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Today’s technological advances and innovations in agriculture should touch every aspects of women’s lives in order for them to have the desired impact on African societies.
This was deliberated on Tuesday, September 5 at the 7th African Green Revolution Summit in Abidjan, Côte d’Ivoire.
In a session on “Women in Agriculture”, leaders in politics, business and civil society discussed how challenges to women in agriculture can be overcome and how young women can be facilitated to join the sector.
Fatimata Dia Sow, the Commissioner for Social Affairs and Gender at the Economic Community of West African States (ECOWAS) Commission, noted that women in Africa continued to be denied access to land by some national laws and cultures, which has hindered their ability to own and implement agricultural transformation innovations.
“Agriculture transformation on the continent is still hindered by backward practices that hinder women from owning land and deciding what they do on it,” she said.
“This must change in order to meet the urgent food demands in Africa. Women need to get access to productivity tools and to be owners of land. Both government and civil societies have a role in seeing this happen.”
On top of that, the majority of women in rural Africa are locked in traditional farming, and yet they have a dire responsibility of feeding and taking care of their families, according to Tako Ndiaye, Senior Gender Officer at the Food and Agriculture Organization of the United Nations Regional Office for Africa.
“African women in agriculture represent 52 percent of the total population in the sector and are responsible. They spend 40 billion hours looking for water and account for over half of the agricultural labour on farms in Sub-Saharan Africa,” she said.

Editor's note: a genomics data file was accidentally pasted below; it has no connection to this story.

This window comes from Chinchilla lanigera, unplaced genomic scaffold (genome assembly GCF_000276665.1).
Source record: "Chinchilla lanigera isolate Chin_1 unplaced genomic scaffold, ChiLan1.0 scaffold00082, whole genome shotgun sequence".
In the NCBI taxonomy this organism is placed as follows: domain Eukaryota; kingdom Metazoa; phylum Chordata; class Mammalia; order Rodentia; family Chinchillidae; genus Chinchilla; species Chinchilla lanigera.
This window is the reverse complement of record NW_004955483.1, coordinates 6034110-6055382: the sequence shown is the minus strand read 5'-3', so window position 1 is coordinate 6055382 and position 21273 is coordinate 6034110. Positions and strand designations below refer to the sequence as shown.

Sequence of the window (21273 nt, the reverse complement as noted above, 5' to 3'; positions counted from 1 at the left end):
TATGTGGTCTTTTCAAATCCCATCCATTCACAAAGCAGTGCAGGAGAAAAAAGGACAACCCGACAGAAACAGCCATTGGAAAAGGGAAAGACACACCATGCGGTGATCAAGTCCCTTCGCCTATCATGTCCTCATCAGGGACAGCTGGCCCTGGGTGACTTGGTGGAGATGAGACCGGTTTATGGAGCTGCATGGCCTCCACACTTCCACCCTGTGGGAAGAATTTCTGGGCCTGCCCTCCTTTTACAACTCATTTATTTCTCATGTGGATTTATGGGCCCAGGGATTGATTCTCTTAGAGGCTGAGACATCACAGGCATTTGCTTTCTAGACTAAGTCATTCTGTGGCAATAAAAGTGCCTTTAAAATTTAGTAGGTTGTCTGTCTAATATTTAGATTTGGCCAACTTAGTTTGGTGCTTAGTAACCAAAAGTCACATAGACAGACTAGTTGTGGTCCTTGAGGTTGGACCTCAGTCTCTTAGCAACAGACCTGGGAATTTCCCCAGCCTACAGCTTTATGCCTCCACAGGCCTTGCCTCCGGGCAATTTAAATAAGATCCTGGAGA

“This indicates that if women are facilitated beyond the current level, they will uplift the agriculture sector of this continent and contribute significantly to their countries’ economies.”
According to the African Development Bank (AfDB), women across the continent need more access to finance and financial services, because African women farmers experience greater constraints than their male counterparts.
At a previous session, Vanessa Moungar, the Director for Gender, Women and Civil Society at AfDB, noted that there is need to enable women in agriculture to overcome a general lack of necessary management skills and absorptive capacities required to profitably utilize available financial and productive resources.
“Increasing the use of technology and fertilizers by women is now a critical priority for narrowing the gender gap in agricultural productivity, particularly Sub-Saharan Africa,” she said.
“The Bank is committed towards developing women’s technical and entrepreneurial skills, which will go a long way in ensuring the continent’s food security, especially in the context of the dynamic agricultural trade and unpredictable long-term effects of climate change.”
Women produce between 60 to 80 percent of the continent’s food, according to the FAO.
The African Development Bank has developed specific programs designed to help women in agriculture over the years.
For example, in April 2017, the International Fund for Agricultural Development (IFAD) sought the African Development Bank’s financial support to implement the Northern Rural Growth Programme (NRGP) in Ghana at a cost of US $92.79 million.
The programme was designed to empower women and promote equitable and sustainable reduction of poverty and food insecurity among rural households in Northern Ghana.